What the decision to fire Comey wasn’t


Trump is in a panic.

It will take weeks, months, maybe even years to unravel the tangled mess President Trump has created by firing FBI Director James Comey. Comey did make mistakes in the Clinton email investigation. No one is denying that. However, it is important to note that he had been praised by both Trump and Sessions for at least some of the mistakes he made. It is a reasonable assumption, given this administrations propensity to use alternative facts and steer clear of the truth, that Comey was fired because of his investigation into the possible collusion between the Russians and the Trump campaign during the 2016 election. Let’s not forget that Comey is close personal friends with one of Trump’s closest allies, Rudy Giuliani. The fact that Giuliani has kept his distance from the Trump administration since the election may hint at just where Comey was headed in his investigation of the Russian’s interference in the presidential election. Giuliani was one of Trump’s most vocal advocates during the campaign. Since then, he has fallen silent. It is rational to suspect that his sources inside the FBI have advised him to stay away. For the record, that is pure speculation, and shouldn’t be repeated as fact. But I include it here to illustrate a point. Trump’s instability leaves the door open to even the most outrageous of rumors to be true. Regardless of what you think of Session’s push to fire Comey, the fact that Trump took his Attorney General’s advice has caused a significant lack of faith in the White House’s ability to lead this country. This has ramifications that could hurt the United States internationally and may wreak at least temporary havoc on the markets.

Despite White House claims, the one thing this decision was not was decisive. How could it have been? The reason, they say, they fired Comey is because of his mishandling of the Clinton email investigation. That ended in 2016. Since then, Trump announced Comey would stay on and finish his term as director of the FBI.  Taking six months to come to a decision to fire someone is in no way decisive, especially considering Trump expressed confidence in Comey shortly after taking office. This has all the earmarks of panicked decision. Given the timing of the dismissal, it appears to have everything to do Comey’s Russian probe and nothing to do with the Clinton emails.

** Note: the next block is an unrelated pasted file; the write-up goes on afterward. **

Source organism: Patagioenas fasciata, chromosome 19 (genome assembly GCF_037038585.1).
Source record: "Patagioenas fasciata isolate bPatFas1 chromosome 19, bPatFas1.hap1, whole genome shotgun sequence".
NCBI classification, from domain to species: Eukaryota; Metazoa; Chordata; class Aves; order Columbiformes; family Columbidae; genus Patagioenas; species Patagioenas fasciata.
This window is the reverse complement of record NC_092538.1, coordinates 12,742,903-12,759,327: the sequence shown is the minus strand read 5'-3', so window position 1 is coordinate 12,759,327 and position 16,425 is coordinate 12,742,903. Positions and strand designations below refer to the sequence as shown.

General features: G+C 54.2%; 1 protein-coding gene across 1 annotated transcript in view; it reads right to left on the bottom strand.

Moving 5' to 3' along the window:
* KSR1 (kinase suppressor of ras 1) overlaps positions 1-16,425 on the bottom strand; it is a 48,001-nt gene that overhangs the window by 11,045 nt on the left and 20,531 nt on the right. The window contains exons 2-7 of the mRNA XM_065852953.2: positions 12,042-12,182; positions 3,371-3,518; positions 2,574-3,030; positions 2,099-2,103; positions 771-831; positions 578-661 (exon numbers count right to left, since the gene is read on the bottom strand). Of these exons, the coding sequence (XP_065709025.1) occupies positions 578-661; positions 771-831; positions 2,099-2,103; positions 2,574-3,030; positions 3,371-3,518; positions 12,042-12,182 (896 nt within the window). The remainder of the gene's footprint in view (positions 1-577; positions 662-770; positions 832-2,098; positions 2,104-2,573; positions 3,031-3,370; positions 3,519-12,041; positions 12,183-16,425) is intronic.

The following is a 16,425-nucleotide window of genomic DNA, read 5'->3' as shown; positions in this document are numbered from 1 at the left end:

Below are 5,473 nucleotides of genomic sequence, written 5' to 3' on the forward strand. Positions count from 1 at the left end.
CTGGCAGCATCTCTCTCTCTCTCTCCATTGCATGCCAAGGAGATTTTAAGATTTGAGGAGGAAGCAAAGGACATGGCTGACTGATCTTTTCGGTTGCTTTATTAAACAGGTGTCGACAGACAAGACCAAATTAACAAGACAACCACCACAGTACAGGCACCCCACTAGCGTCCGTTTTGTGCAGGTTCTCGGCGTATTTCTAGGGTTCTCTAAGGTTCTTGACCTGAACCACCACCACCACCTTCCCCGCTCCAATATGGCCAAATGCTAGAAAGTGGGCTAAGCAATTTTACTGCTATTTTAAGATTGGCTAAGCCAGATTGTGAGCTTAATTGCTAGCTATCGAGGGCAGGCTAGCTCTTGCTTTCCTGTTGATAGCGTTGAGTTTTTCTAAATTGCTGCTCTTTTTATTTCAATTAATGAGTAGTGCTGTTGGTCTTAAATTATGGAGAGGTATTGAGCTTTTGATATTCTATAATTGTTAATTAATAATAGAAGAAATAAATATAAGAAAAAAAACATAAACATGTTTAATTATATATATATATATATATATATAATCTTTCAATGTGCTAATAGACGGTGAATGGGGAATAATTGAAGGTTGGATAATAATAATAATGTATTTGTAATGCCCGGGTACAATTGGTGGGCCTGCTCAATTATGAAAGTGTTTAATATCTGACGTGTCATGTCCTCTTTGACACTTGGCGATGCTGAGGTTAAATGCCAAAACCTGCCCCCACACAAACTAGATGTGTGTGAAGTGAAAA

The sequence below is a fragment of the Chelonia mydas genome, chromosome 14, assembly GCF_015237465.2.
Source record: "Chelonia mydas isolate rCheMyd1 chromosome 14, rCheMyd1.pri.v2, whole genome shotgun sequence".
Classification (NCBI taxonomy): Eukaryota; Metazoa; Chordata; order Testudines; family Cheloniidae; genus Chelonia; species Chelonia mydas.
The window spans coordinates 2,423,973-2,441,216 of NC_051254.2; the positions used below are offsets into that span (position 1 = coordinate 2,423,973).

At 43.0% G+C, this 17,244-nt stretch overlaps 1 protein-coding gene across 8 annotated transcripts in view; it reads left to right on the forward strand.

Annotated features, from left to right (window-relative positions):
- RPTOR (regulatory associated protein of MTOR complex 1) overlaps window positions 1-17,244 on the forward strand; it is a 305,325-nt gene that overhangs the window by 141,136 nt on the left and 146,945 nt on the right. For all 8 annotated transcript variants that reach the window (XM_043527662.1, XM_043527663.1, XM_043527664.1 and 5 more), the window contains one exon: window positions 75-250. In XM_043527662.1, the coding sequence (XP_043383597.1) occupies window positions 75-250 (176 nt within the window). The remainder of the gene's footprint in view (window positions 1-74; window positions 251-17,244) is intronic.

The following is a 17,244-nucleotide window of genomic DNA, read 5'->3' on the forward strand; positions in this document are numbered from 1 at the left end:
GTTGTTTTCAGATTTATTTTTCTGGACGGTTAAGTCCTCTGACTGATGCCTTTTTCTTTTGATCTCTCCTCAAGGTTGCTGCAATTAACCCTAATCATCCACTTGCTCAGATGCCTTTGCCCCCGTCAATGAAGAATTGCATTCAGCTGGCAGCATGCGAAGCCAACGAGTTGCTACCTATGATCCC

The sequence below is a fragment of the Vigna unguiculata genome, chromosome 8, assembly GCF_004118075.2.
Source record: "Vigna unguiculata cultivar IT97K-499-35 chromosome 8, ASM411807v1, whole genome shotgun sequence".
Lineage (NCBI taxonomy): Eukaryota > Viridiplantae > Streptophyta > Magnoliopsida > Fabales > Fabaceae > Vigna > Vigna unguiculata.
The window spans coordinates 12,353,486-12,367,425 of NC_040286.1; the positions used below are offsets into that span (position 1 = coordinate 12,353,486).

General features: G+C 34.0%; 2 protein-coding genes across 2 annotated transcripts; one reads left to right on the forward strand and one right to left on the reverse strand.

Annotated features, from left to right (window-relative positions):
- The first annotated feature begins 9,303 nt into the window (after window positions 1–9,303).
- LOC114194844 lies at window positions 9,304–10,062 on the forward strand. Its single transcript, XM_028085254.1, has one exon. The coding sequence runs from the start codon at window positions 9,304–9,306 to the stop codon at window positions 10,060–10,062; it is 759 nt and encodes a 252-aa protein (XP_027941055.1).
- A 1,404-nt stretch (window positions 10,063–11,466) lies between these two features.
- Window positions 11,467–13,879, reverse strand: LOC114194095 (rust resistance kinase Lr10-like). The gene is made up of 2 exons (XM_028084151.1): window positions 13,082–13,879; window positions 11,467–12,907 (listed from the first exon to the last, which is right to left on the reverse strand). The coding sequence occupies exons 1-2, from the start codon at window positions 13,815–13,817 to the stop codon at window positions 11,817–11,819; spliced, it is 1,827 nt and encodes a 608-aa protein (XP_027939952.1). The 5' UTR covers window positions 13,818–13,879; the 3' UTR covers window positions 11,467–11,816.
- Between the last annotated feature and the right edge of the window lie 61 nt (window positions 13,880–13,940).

Trump’s public behavior suggests that he is suffering from severe paranoia, and he’s making decisions out of a sense of self-preservation. We know from history that this leads to dangerous recklessness. At the very least, Trump is putting our democracy is at risk. If the worst should happen, a cover up of unprecedented proportions may lead to horrendous consequences that endangers us all. What do I mean? Ask yourself, how would you distract a nation from acts of treason?

Still, we shouldn’t officially find Trump guilty of violating the Constitution and selling out our country without evidence. As an American, he is entitled to his day in court. But, he must stop fighting the probe and start cooperating. It is time for the GOP leadership to step up and work with the Democrats to assign a special prosecutor to take over the Russian probe. Trump is now political poison and the party of Lincoln stands by him at their own peril.


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